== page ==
Monday, July 11, 2005

Yee Haw

The temp job I started today was at the Houston Rodeo. No, I wasn't stomping around in the mud lassoing animals, I was in the corporate office, doing data entry. Forget Acewell & Julius, this is what temping is all about.

First of all, the office is palatial. The amount of money spent on the office furnishings was actually a hot issue in the editorial pages of the Chronicle a few months back: the rodeo is a charitable organization, supposedly raising money for scholarships -- but they spent exorbitant amounts of money decorating the corporate office, like $35,000 on a conference room table.

Besides the cushy furnishings, the office also boasts a grossly excessive amount of unnecessary space. For instance, in order to get from where I sit to the break room, I have to pass through about four enormous lounge-type rooms with couches, plush carpeting and paintings of horses that I imagine you otherwise only find in country clubs. At the end of my long walk I'm rewarded with free sodas and Dasani waters in the fridge, courtesy of sponsor Coca-Cola. F that hot chlorine mess in the Acewell water cooler!

The job itself is alright. There's actually work to do, unlike at the law firm, and data entry usually makes me want to kill myself. But having access to a computer makes up for that. Plus there are two other temps working with me -- Latasha and Angelina -- and we chatted all day and listened to music. The three of us are entering data from the thousands of surveys that were filled out after this year's rodeo.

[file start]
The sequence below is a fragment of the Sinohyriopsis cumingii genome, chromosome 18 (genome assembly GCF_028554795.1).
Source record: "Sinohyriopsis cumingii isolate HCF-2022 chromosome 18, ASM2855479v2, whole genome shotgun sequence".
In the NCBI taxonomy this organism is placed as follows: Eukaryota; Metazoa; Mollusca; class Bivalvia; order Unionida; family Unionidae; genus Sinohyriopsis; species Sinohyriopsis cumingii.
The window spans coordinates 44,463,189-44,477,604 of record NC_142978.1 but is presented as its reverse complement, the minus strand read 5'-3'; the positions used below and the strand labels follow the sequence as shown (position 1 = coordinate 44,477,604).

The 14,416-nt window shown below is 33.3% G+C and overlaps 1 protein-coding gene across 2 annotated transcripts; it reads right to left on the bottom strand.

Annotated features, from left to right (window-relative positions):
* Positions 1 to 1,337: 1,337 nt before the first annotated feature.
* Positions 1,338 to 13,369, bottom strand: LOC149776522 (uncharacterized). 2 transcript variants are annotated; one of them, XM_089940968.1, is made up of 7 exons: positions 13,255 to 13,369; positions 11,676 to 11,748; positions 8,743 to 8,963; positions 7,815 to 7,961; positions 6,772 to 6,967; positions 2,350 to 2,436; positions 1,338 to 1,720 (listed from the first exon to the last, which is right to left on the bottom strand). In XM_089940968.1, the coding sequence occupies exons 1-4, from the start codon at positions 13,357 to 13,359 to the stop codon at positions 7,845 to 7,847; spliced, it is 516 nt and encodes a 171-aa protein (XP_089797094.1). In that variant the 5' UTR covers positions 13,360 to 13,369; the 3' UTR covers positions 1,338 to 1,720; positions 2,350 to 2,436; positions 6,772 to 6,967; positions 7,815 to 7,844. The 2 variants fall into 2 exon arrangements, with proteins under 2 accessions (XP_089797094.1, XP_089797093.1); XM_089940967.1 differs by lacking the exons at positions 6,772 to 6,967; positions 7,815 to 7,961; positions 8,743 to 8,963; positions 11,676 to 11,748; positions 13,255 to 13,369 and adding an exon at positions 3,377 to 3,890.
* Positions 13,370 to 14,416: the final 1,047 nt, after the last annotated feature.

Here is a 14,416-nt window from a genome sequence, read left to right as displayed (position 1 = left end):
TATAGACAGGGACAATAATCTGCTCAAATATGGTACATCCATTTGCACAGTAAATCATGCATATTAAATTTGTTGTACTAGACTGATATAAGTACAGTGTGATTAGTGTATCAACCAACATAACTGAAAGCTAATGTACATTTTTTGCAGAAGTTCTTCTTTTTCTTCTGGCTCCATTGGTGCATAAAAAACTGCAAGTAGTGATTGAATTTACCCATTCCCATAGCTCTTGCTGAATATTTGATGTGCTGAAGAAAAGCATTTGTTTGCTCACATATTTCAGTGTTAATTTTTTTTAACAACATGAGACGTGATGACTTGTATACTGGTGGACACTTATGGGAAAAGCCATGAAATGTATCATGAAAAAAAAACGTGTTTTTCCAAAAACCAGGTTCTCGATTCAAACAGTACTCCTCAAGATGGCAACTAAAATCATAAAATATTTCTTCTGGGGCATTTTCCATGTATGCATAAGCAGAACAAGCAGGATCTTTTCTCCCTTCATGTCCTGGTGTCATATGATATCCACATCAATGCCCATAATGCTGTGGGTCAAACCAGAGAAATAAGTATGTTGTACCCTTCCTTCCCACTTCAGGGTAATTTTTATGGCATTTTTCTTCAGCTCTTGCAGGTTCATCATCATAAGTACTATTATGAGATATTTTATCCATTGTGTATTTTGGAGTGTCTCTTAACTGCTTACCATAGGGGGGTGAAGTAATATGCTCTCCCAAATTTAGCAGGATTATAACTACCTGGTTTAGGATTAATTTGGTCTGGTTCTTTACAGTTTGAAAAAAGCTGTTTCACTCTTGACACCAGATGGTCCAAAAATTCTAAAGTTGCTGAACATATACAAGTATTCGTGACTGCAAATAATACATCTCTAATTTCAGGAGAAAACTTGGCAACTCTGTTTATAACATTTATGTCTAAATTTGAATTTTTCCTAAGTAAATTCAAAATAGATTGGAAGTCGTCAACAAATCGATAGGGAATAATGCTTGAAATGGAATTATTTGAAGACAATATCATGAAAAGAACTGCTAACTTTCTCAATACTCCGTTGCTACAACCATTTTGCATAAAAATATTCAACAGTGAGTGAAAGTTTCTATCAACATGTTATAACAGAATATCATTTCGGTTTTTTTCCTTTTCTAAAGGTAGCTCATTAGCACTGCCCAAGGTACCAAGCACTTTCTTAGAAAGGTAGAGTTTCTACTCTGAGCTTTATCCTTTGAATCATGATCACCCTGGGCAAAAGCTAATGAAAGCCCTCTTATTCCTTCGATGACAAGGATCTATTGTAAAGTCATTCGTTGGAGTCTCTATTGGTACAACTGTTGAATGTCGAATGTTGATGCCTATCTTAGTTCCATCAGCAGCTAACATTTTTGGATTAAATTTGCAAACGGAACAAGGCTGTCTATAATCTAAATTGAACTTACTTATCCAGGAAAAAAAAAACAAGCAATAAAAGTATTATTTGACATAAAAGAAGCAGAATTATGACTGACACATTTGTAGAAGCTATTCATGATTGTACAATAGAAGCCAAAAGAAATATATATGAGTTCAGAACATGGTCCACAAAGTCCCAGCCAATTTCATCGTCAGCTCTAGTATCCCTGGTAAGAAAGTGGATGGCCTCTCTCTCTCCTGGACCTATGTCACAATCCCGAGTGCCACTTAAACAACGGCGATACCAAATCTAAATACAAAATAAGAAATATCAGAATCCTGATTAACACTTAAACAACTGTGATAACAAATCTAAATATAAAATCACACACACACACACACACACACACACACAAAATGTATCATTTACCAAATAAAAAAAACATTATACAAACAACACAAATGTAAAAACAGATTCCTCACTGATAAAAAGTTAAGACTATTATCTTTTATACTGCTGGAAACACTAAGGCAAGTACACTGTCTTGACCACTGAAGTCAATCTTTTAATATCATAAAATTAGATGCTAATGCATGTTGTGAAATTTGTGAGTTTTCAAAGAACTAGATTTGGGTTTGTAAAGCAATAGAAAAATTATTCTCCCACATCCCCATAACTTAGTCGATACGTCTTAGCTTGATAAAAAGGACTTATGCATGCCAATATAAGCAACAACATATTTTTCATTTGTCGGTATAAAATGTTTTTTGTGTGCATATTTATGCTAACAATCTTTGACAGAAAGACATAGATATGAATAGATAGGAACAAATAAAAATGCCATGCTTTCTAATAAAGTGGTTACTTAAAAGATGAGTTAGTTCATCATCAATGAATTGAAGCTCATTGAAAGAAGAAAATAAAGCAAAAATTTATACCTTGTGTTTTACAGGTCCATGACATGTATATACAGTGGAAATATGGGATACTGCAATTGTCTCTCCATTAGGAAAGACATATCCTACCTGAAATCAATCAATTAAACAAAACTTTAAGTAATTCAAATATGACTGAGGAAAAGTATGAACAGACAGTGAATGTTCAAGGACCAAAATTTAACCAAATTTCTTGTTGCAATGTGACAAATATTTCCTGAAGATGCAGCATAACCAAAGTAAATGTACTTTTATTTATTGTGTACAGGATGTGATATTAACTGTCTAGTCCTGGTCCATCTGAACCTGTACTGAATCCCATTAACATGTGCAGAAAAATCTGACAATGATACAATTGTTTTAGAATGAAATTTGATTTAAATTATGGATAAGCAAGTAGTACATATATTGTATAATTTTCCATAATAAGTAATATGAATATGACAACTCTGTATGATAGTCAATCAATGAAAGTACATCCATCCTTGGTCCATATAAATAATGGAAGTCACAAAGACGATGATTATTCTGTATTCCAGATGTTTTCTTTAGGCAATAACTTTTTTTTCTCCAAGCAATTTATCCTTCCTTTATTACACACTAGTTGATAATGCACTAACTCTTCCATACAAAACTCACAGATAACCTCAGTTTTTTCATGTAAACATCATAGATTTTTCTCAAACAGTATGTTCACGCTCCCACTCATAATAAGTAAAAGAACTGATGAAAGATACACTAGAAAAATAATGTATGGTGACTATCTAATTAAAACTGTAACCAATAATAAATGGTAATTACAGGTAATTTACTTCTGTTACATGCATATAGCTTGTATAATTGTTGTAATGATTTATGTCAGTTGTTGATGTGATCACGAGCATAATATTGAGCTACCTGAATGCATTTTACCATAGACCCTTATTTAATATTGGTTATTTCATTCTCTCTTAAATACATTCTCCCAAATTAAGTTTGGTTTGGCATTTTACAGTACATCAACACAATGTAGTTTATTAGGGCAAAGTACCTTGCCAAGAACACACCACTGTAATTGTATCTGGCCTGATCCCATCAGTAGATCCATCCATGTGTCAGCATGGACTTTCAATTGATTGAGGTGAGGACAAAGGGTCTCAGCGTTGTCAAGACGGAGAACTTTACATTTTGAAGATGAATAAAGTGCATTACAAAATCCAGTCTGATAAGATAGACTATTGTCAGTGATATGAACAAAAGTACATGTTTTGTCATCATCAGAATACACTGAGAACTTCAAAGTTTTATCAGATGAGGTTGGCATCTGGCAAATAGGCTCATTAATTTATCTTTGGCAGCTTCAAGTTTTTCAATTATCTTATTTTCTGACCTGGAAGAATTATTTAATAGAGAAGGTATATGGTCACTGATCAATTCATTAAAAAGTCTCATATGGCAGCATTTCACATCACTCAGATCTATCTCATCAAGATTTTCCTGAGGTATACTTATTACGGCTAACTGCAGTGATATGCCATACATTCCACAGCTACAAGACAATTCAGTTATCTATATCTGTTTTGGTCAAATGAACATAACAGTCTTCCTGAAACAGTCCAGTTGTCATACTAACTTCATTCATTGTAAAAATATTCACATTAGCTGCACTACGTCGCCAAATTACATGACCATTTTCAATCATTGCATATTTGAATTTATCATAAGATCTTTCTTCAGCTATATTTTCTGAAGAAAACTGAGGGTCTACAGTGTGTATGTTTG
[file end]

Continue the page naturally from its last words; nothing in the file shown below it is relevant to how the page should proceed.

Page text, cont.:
We colluded early on. A ticker on each of our computers tracks how many surveys we've entered, but we all agreed on a lowball number to work towards for the day. This way we could goof off all day with the appearance that it was just honestly taking a long time to do the work. Our supervisor hardly checked on us and she said she won't even be in tomorrow or Thursday. These fools have no idea.

Now if I were hiring temps to do a project like this, I would implement some kind of incentive program. Like a $50 bonus to the temp who logs the most surveys. Or permission to leave early with full pay as soon as you hit X number of surveys. But I guess when you spend $2,600 per desk chair, you're not really sweating the $10.50 an hour for the asses that sit in them.